9. Press the bolts and plywood into the wet cement and level the plywood with a torpedo level.

Show your patriotism; fly our nation’s flag

  1. After the cement hardens and cures, remove the plywood.
  2. Leave the bottom nuts on each bolt the same distance from the surface of the cement.
  3. Raise the flagpole and install it over the bolts.
  4. Install washers and nuts.
  5. Plumb the flagpole in all four directions.
  6. Attach the flag.
  7. Play reveille or our national anthem while you raise your new flag.

Tips

Check with your local community building and codes division for flagpole ordinances. You can plumb your new flagpole by adjusting the top and bottom nuts on all four bolts at the base.
Learn the rules for properly displaying our nation’s flag.

Making a flag pole might seem easy to accomplish but it actually requires some hard work and dedication. In this article, we have put together 10 DIY flag pole projects that you can make for outdoor use.

After going through this article, you will have learned how to professionally build and install a flagpole using different methods.

How to make a flagpole

Table of Contents

1. DIY Flag Pole

How to make a flagpole

Buying a new and stylish flag pole might cost you more than $500 and might not be as strong as the one that you could make with your own hands and choose the right, durable materials. This flag pole cost about $130 to make, which is quite inexpensive, isn’t it?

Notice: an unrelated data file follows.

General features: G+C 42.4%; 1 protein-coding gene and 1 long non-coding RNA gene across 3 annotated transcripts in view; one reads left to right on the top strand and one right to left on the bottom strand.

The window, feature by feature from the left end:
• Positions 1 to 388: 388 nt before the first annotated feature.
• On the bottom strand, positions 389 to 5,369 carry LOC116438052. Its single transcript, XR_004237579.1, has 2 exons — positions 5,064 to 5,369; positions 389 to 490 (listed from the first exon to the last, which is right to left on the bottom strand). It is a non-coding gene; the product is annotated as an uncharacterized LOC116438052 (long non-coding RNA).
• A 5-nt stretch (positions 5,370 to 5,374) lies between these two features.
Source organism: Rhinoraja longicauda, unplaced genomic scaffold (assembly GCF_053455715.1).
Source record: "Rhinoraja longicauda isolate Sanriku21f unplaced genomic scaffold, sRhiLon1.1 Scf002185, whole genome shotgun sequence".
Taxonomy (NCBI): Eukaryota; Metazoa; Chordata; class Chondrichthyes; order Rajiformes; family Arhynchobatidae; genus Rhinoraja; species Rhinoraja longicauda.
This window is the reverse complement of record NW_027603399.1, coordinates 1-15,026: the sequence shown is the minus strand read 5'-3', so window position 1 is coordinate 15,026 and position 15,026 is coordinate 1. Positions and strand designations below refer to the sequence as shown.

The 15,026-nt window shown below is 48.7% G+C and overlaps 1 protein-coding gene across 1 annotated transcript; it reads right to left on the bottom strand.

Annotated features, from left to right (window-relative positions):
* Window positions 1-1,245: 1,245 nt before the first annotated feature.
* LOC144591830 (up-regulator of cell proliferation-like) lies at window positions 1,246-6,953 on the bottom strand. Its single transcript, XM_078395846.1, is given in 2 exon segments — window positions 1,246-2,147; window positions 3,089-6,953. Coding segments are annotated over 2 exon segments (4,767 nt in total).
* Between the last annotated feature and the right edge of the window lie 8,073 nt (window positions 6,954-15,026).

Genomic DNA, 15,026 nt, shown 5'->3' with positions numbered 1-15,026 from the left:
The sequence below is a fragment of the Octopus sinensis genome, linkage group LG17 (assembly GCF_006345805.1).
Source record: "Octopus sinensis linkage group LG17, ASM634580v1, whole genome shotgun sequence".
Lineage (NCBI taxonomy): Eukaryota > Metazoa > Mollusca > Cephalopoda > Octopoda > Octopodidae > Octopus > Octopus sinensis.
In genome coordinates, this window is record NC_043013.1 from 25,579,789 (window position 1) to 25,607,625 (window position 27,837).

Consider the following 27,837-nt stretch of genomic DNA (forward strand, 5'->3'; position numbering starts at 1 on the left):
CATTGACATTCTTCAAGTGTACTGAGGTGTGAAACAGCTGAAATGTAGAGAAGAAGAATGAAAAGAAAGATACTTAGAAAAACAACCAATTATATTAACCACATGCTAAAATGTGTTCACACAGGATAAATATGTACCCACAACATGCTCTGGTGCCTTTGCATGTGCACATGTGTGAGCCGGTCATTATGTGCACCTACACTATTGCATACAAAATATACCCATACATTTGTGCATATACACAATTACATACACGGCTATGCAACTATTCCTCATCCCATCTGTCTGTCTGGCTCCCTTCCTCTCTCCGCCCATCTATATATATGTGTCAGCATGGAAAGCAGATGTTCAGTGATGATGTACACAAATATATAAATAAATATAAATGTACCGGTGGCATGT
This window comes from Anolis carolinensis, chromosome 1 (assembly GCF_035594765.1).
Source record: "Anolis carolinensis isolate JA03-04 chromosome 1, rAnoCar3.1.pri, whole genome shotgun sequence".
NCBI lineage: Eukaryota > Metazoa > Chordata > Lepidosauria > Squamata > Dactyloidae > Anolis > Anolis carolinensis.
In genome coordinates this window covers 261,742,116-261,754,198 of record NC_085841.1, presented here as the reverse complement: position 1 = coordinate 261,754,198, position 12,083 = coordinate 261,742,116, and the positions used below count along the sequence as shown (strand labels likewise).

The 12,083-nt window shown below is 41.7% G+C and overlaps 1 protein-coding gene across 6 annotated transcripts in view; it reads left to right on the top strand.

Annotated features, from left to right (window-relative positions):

To build this, you need galvanized pipe, PVC pipes, and pipe caps, concrete, rope, pulley, and a few other supplies. The creator started by cutting the PVC pipe first, to the required length. You need a splitter or a driving knife to make some of those cuts. The. The next step is to dig and level the ground for the pole, then mix your concrete and fill the hole where the pipe will be inserted into. The remaining work is quite technical and needs a close watch to get the right measurement for the pulley, bolts, and other items that will be introduced for the flag to be hung

2. DIY Fast Flag Pole

You can build this flag pole In 30 minutes or less. The making process is easy and quick to build. Here are a few supplies you need to begin with, you need one rope cleat, two small ratchet straps, one screw eyelet, and a nice location to hang your pole when it’s done. This project is easy and the galvanized pipe used can last a long period.

3. How To Build A Flag Pole

The creator has an old pulley from his shop, and he decided to use it, but he cut out the top to weld the other pulley system to the pole. If you have an old pulley like that you can as well use it and attach it to your pole. All the materials that were used in this guide were old unwanted pipes that were cleaned up and sprayed to look new and improved. Then, the next thing is to dig and prepare the ground for pouring concrete and mounting the pole.

4. How To Make A Flag Pole

How to make a flagpole